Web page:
are perfect for a country gospel arrangement, and would be impossible to tell apart from this tradition. Blake was intensely spiritual. As much as he ranted against the established church, he was deeply religious and rejoiced in the compassion of Jesus and the promise of salvation. On “I Rose Up at the Dawn of Day”, Redbone goes whole-hog and gets a gospel choir to back her up. I can’t help but sway and clap my hands. I wonder if Blake would have done the same. It’s hard to get a sense of what Blake would have been like in person. His works and his biographers paint him as intense, opinionated, quirky, compassionate, and reverent. He was alternately (or concurrently) a loving husband, an obsessive artist and a social reformer. If he was anything, though, Blake was into Art, and Rocking the Boat, and the Common People, so I like to think he would have appreciated Redbone’s music.
I remain amazed at how Redbone can give such a perfect slice of Americana even when introducing a foreign element to it. This album could serve as a sampler of styles within American folk music, and Redbone hits each one squarely on the head. My only regret for the album is that it does not cover even more songs. I now wonder what some of my other favorite Blake poems, like “The Tyger”, “London” or “The Chimney Sweeper”, would sound like after Redbone has worked her magic on them.
Martha Redbone Roots Project: Hear the Voice of the Bard
Martha Redbone Roots Project: A Poison Tree
Thanks to Zach Hudson for this guest blog. He was the perfect person to write this review because he reviews both roots music (for the Victory Music Review), and poetry (for his blog New Poetry Review). Zach is a teacher, author and square dance caller in Portland, Oregon. You can find his new children’s book The Banjo on Amazon.
10/30/2012 | comments (0)
Language barriers can make it a helluva hard time to really understand a music, so it’s no surprise that most reviewers and music writers think of Cajun music as being something separate than country music. If you listen to the lyrics though, Cajun music is as country as they come. All these old Cajun songs that people think are based on some medieval French ballad are really mostly just made up of phrases about lost women and lost men. Whether they’re lost to the oilfields of East Texas, or lost to the arms of another man, Cajun music is made for drinking beer and trying to forget your latest breakup… by reveling in it. That’s not where new Cajun outfit The Revelers draw their name from, but it could be. Cajuns love to revel in their own culture, and thank god for that.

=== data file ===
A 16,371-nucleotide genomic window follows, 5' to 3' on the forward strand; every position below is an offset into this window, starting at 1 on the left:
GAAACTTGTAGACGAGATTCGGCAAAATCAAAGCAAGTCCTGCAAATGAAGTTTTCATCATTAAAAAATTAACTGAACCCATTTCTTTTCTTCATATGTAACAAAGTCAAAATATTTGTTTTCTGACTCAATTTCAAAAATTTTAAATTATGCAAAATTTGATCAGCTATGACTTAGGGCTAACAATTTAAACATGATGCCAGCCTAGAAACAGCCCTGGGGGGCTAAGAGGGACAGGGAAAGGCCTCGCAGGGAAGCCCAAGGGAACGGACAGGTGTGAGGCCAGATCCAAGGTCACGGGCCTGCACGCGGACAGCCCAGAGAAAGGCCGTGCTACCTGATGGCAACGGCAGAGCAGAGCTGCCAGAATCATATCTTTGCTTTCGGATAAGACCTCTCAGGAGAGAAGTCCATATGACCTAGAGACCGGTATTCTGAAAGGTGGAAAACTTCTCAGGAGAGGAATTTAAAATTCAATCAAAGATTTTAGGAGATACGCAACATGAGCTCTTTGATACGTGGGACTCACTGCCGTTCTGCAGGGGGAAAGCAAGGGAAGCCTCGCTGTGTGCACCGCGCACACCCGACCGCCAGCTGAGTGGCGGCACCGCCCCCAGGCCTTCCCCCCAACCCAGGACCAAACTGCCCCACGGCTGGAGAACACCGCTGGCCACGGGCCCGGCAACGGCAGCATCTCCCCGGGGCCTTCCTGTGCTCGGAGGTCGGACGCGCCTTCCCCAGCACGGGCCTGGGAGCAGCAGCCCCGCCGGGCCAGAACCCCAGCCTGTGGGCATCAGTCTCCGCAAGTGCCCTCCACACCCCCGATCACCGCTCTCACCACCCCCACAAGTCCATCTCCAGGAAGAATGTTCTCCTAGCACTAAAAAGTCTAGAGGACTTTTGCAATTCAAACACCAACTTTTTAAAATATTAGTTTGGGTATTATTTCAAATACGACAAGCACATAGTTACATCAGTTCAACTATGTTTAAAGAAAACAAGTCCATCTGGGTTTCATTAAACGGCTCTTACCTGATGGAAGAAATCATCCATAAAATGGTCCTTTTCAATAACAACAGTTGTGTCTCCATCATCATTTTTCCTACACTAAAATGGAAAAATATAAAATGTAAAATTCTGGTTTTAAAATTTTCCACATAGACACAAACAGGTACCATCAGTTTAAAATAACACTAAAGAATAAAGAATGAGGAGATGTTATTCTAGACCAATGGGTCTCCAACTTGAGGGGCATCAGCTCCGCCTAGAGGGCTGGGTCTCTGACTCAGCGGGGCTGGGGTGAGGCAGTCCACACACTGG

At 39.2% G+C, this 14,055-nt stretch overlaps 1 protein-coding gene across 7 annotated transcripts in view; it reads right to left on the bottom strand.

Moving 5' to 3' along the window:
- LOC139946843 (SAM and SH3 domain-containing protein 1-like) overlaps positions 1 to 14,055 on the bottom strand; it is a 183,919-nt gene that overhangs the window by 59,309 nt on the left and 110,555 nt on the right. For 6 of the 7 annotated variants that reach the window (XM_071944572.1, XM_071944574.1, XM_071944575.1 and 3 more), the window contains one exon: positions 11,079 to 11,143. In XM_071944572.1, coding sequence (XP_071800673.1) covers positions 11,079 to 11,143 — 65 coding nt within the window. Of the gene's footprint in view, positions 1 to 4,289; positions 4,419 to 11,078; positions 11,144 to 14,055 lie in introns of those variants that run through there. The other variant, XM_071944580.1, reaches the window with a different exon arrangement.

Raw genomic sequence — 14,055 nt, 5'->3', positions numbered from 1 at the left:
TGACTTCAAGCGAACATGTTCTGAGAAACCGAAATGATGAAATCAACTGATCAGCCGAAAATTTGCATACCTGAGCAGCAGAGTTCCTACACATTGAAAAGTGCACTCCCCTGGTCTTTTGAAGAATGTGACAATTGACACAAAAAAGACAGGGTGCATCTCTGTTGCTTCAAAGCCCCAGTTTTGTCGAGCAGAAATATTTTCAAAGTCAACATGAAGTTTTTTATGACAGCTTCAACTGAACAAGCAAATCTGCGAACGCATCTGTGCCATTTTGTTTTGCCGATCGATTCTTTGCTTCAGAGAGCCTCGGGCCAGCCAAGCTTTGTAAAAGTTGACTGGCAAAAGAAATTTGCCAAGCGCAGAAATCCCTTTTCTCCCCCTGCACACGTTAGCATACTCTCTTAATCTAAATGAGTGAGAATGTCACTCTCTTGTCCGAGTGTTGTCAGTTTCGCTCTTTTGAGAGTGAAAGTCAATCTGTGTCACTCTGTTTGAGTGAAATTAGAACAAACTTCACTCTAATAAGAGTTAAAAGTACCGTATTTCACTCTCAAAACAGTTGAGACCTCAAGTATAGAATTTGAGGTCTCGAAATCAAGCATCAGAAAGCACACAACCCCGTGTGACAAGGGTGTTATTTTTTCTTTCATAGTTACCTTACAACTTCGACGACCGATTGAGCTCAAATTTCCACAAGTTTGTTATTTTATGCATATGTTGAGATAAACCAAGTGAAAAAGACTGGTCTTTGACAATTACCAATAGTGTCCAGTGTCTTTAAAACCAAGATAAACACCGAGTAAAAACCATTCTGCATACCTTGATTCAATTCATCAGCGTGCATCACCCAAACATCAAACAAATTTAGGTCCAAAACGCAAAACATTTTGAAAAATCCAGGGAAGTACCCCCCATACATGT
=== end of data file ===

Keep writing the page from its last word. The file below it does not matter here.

The Revelers are drawn from the ranks of the Red Stick Ramblers, one of the best young Cajun bands around. But the Ramblers are known as much for pushing the envelope, bringing swing and jazz into the music with a ferocity that’s made them the darlings of roots music festivals everywhere. Now these members of the Ramblers have put together a true Cajun country band in The Revelers. Sure, the accordion rides front and center, and sure most of the songs are in Cajun French, but the first and last thing you hear is the country twang and swamp-pop sizzle of Southwest Louisiana.
The Revelers are coming out of a red-hot scene around Lafayette, Lousiana. A scene known not just for awesome bands (Feufollet, The Givers, Pine Leaf Boys, Cajun Country Revival, Lost Bayou Ramblers) but also for cutting-edge community arts work. Glenn Fields, the Revelers’ drummer, organizes the much-buzzed about Black Pot Festival, a model for community-based roots music festivals. Seems like everyone I know these days is asking “Are you going to Black Pot this year?” And it’s not like the rest of the US hasn’t noticed this scene. Anthony Bourdain recently made the trip out to Southwest Louisiana to take part in a boucherie (hog butchering party) with Linzay Young and Joel Savoy, and the big news here is that The Red Stick Ramblers were just added to the cast of HBO’s New Orleans epic “Treme” as recurring characters. Why is this scene so hot? Because the musicians involved are massively talented and totally committed to making music for fun, rather than for profit. A lot of people could learn from this example.